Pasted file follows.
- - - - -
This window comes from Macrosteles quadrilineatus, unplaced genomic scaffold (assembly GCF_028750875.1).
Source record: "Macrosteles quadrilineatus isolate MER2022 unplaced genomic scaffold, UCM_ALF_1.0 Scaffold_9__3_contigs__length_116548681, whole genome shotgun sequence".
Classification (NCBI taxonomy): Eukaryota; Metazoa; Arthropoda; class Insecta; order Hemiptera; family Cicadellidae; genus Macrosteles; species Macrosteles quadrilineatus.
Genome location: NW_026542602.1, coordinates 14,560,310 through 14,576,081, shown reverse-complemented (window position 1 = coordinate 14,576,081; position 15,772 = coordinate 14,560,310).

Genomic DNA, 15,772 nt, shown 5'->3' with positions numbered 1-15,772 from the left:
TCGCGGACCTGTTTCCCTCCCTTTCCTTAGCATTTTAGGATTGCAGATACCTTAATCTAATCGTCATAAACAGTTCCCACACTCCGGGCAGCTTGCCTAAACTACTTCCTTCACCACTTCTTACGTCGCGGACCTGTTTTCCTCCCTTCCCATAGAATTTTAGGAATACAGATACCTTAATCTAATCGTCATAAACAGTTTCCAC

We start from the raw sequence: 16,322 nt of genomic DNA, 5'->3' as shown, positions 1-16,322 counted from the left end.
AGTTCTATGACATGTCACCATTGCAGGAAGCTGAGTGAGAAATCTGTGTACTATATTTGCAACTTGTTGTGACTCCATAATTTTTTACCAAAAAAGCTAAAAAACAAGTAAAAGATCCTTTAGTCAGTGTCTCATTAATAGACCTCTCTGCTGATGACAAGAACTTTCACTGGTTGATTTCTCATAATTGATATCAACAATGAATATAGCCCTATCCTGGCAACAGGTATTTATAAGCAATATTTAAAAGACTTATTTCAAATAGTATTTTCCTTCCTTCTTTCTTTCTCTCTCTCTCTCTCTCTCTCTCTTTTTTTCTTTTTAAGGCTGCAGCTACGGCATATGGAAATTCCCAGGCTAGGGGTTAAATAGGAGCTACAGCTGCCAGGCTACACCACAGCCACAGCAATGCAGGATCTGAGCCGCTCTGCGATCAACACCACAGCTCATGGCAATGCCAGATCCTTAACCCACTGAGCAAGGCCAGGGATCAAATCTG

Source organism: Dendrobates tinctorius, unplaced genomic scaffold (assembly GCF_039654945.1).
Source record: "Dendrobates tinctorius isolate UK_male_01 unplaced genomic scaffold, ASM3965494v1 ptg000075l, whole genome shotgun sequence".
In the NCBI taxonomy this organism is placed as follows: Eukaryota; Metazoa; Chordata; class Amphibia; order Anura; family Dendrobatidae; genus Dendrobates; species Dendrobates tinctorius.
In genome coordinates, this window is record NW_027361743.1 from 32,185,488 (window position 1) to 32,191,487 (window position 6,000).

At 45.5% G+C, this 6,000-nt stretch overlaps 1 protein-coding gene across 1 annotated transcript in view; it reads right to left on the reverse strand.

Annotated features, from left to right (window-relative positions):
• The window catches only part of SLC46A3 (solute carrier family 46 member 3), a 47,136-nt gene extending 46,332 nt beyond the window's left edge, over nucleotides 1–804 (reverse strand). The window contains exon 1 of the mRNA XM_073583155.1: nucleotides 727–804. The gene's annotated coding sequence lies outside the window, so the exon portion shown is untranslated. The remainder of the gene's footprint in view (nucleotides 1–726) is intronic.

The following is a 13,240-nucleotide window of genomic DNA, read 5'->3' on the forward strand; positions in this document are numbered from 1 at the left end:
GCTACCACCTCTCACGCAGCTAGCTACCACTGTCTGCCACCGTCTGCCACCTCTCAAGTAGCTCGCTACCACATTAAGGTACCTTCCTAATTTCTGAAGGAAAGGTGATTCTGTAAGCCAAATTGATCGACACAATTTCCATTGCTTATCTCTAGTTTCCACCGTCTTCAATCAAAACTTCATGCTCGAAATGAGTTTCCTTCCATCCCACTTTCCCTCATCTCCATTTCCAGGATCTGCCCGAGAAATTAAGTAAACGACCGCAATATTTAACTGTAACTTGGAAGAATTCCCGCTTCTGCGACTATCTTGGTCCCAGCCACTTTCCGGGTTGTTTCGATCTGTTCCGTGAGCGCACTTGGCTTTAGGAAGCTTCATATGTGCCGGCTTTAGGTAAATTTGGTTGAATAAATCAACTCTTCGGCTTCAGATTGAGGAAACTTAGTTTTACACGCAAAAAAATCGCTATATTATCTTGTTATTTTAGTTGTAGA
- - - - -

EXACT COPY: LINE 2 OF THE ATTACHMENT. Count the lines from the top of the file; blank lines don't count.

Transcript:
Source record: "Macrosteles quadrilineatus isolate MER2022 unplaced genomic scaffold, UCM_ALF_1.0 Scaffold_9__3_contigs__length_116548681, whole genome shotgun sequence".